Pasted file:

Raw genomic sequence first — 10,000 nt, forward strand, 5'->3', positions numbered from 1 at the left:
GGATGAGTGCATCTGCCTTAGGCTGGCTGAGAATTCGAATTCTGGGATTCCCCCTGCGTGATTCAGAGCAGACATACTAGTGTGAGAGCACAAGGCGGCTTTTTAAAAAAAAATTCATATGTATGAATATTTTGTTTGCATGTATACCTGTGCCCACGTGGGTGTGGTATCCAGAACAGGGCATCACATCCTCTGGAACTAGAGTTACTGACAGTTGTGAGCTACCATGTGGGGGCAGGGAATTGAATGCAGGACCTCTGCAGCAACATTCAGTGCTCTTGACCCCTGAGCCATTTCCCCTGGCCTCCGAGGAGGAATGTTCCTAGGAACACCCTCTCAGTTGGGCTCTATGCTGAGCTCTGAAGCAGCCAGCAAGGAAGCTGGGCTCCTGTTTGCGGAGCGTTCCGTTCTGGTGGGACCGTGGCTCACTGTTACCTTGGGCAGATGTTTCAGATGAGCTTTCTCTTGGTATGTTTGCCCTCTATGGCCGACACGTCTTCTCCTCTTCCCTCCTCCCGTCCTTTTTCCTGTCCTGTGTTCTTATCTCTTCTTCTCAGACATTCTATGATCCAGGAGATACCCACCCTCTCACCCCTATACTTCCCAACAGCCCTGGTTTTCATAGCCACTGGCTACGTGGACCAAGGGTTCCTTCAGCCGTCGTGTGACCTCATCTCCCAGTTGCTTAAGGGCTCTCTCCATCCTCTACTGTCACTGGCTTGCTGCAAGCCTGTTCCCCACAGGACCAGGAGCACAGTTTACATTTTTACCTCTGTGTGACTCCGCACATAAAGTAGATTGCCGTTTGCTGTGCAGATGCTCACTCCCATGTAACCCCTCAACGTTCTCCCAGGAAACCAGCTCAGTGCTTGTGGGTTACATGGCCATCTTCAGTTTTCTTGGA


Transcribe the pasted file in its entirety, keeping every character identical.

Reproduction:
Raw genomic sequence first — 10,000 nt, forward strand, 5'->3', positions numbered from 1 at the left:
GGATGAGTGCATCTGCCTTAGGCTGGCTGAGAATTCGAATTCTGGGATTCCCCCTGCGTGATTCAGAGCAGACATACTAGTGTGAGAGCACAAGGCGGCTTTTTAAAAAAAAATTCATATGTATGAATATTTTGTTTGCATGTATACCTGTGCCCACGTGGGTGTGGTATCCAGAACAGGGCATCACATCCTCTGGAACTAGAGTTACTGACAGTTGTGAGCTACCATGTGGGGGCAGGGAATTGAATGCAGGACCTCTGCAGCAACATTCAGTGCTCTTGACCCCTGAGCCATTTCCCCTGGCCTCCGAGGAGGAATGTTCCTAGGAACACCCTCTCAGTTGGGCTCTATGCTGAGCTCTGAAGCAGCCAGCAAGGAAGCTGGGCTCCTGTTTGCGGAGCGTTCCGTTCTGGTGGGACCGTGGCTCACTGTTACCTTGGGCAGATGTTTCAGATGAGCTTTCTCTTGGTATGTTTGCCCTCTATGGCCGACACGTCTTCTCCTCTTCCCTCCTCCCGTCCTTTTTCCTGTCCTGTGTTCTTATCTCTTCTTCTCAGACATTCTATGATCCAGGAGATACCCACCCTCTCACCCCTATACTTCCCAACAGCCCTGGTTTTCATAGCCACTGGCTACGTGGACCAAGGGTTCCTTCAGCCGTCGTGTGACCTCATCTCCCAGTTGCTTAAGGGCTCTCTCCATCCTCTACTGTCACTGGCTTGCTGCAAGCCTGTTCCCCACAGGACCAGGAGCACAGTTTACATTTTTACCTCTGTGTGACTCCGCACATAAAGTAGATTGCCGTTTGCTGTGCAGATGCTCACTCCCATGTAACCCCTCAACGTTCTCCCAGGAAACCAGCTCAGTGCTTGTGGGTTACATGGCCATCTTCAGTTTTCTTGGA